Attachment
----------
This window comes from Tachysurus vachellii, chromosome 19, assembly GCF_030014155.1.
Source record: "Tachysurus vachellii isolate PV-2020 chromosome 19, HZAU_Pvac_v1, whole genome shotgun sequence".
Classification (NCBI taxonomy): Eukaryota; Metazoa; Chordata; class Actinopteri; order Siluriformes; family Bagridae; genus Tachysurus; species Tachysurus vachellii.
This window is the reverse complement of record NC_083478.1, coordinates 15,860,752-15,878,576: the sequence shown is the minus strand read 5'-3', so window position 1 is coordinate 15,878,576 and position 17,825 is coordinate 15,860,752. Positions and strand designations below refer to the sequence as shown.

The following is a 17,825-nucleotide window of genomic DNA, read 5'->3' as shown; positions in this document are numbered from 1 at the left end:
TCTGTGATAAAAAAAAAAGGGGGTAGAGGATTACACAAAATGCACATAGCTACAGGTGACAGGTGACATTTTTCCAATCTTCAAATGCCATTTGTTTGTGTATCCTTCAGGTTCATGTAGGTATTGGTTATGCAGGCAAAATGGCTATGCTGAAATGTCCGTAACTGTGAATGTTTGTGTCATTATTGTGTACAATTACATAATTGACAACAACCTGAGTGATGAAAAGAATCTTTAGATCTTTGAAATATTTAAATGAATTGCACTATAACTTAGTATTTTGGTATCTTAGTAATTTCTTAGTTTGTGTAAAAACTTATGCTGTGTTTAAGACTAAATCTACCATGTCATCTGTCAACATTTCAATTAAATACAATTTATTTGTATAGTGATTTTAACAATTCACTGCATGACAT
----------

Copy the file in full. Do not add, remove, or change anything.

This window comes from Tachysurus vachellii, chromosome 19, assembly GCF_030014155.1.
Source record: "Tachysurus vachellii isolate PV-2020 chromosome 19, HZAU_Pvac_v1, whole genome shotgun sequence".
Classification (NCBI taxonomy): Eukaryota; Metazoa; Chordata; class Actinopteri; order Siluriformes; family Bagridae; genus Tachysurus; species Tachysurus vachellii.
This window is the reverse complement of record NC_083478.1, coordinates 15,860,752-15,878,576: the sequence shown is the minus strand read 5'-3', so window position 1 is coordinate 15,878,576 and position 17,825 is coordinate 15,860,752. Positions and strand designations below refer to the sequence as shown.

The following is a 17,825-nucleotide window of genomic DNA, read 5'->3' as shown; positions in this document are numbered from 1 at the left end:
TCTGTGATAAAAAAAAAAGGGGGTAGAGGATTACACAAAATGCACATAGCTACAGGTGACAGGTGACATTTTTCCAATCTTCAAATGCCATTTGTTTGTGTATCCTTCAGGTTCATGTAGGTATTGGTTATGCAGGCAAAATGGCTATGCTGAAATGTCCGTAACTGTGAATGTTTGTGTCATTATTGTGTACAATTACATAATTGACAACAACCTGAGTGATGAAAAGAATCTTTAGATCTTTGAAATATTTAAATGAATTGCACTATAACTTAGTATTTTGGTATCTTAGTAATTTCTTAGTTTGTGTAAAAACTTATGCTGTGTTTAAGACTAAATCTACCATGTCATCTGTCAACATTTCAATTAAATACAATTTATTTGTATAGTGATTTTAACAATTCACTGCATGACAT